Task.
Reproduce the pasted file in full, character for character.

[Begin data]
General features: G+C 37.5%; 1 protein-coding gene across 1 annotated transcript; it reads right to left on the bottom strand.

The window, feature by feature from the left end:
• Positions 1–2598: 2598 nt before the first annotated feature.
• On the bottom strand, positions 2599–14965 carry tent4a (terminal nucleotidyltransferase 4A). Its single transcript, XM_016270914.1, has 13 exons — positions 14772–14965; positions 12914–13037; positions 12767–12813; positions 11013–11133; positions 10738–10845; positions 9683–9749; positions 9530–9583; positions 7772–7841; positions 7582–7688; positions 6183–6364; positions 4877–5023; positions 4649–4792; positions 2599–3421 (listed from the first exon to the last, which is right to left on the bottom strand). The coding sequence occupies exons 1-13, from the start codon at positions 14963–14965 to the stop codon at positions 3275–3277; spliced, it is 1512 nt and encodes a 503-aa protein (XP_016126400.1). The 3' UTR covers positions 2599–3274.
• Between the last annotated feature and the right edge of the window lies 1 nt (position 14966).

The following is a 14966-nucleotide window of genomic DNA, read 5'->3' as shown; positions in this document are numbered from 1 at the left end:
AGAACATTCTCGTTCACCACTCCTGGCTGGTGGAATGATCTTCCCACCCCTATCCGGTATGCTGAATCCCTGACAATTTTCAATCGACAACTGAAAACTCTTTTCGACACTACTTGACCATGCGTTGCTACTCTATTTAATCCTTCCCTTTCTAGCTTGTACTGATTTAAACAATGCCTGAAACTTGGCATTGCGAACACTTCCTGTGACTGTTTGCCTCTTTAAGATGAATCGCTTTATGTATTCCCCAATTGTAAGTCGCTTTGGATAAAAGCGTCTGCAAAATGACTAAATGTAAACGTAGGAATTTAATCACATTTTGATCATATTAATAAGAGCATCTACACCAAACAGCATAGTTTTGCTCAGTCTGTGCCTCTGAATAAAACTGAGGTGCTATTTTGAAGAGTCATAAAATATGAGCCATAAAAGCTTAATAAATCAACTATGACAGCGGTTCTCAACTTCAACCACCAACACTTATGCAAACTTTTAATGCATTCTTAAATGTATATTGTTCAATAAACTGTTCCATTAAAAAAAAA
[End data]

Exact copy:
General features: G+C 37.5%; 1 protein-coding gene across 1 annotated transcript; it reads right to left on the bottom strand.

The window, feature by feature from the left end:
• Positions 1–2598: 2598 nt before the first annotated feature.
• On the bottom strand, positions 2599–14965 carry tent4a (terminal nucleotidyltransferase 4A). Its single transcript, XM_016270914.1, has 13 exons — positions 14772–14965; positions 12914–13037; positions 12767–12813; positions 11013–11133; positions 10738–10845; positions 9683–9749; positions 9530–9583; positions 7772–7841; positions 7582–7688; positions 6183–6364; positions 4877–5023; positions 4649–4792; positions 2599–3421 (listed from the first exon to the last, which is right to left on the bottom strand). The coding sequence occupies exons 1-13, from the start codon at positions 14963–14965 to the stop codon at positions 3275–3277; spliced, it is 1512 nt and encodes a 503-aa protein (XP_016126400.1). The 3' UTR covers positions 2599–3274.
• Between the last annotated feature and the right edge of the window lies 1 nt (position 14966).

The following is a 14966-nucleotide window of genomic DNA, read 5'->3' as shown; positions in this document are numbered from 1 at the left end:
AGAACATTCTCGTTCACCACTCCTGGCTGGTGGAATGATCTTCCCACCCCTATCCGGTATGCTGAATCCCTGACAATTTTCAATCGACAACTGAAAACTCTTTTCGACACTACTTGACCATGCGTTGCTACTCTATTTAATCCTTCCCTTTCTAGCTTGTACTGATTTAAACAATGCCTGAAACTTGGCATTGCGAACACTTCCTGTGACTGTTTGCCTCTTTAAGATGAATCGCTTTATGTATTCCCCAATTGTAAGTCGCTTTGGATAAAAGCGTCTGCAAAATGACTAAATGTAAACGTAGGAATTTAATCACATTTTGATCATATTAATAAGAGCATCTACACCAAACAGCATAGTTTTGCTCAGTCTGTGCCTCTGAATAAAACTGAGGTGCTATTTTGAAGAGTCATAAAATATGAGCCATAAAAGCTTAATAAATCAACTATGACAGCGGTTCTCAACTTCAACCACCAACACTTATGCAAACTTTTAATGCATTCTTAAATGTATATTGTTCAATAAACTGTTCCATTAAAAAAAAA